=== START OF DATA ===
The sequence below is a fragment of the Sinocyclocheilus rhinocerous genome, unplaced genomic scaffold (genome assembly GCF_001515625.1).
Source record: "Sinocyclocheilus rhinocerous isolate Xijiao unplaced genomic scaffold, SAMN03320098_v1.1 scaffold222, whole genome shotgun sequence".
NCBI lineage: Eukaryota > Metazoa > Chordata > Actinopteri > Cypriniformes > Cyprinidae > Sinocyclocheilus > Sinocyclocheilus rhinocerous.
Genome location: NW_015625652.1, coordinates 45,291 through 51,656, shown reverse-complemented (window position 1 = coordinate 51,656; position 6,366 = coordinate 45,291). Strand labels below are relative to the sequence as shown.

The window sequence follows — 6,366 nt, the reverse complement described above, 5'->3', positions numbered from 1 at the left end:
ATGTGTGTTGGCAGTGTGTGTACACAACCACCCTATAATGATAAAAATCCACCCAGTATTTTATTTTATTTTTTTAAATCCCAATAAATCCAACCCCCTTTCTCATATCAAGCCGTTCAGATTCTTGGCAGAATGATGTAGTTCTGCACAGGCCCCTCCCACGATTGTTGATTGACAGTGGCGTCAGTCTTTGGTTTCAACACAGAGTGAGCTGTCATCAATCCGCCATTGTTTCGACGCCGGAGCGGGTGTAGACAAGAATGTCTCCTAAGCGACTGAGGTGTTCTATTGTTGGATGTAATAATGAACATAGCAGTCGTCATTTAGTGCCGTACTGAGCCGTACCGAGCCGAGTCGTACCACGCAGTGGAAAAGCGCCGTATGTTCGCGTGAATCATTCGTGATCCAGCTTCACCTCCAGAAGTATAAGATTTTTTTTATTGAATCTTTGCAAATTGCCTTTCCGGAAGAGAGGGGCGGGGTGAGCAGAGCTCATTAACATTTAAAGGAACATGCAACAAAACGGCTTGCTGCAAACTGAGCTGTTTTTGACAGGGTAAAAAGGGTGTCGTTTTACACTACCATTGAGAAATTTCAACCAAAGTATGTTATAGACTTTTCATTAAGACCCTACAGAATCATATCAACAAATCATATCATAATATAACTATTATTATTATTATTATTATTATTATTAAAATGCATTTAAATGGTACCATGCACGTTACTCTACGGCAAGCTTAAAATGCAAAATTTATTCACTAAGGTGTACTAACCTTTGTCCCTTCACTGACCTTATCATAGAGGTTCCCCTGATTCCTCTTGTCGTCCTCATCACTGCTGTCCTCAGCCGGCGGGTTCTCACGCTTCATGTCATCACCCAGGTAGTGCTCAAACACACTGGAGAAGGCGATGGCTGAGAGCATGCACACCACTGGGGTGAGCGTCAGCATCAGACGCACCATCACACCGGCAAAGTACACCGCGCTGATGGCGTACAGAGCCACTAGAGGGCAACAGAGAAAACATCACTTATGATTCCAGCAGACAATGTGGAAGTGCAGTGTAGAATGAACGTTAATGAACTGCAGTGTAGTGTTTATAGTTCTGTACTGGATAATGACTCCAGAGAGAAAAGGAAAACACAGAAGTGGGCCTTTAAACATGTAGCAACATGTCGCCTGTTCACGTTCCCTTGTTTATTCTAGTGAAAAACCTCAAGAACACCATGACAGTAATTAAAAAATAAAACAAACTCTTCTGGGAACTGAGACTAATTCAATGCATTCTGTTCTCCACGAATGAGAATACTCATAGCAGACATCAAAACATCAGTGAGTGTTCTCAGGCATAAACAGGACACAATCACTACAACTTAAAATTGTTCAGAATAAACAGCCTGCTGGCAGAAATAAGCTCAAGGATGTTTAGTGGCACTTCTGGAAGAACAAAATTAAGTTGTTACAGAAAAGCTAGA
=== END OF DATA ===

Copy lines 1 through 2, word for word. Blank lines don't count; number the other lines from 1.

The sequence below is a fragment of the Sinocyclocheilus rhinocerous genome, unplaced genomic scaffold (genome assembly GCF_001515625.1).
Source record: "Sinocyclocheilus rhinocerous isolate Xijiao unplaced genomic scaffold, SAMN03320098_v1.1 scaffold222, whole genome shotgun sequence".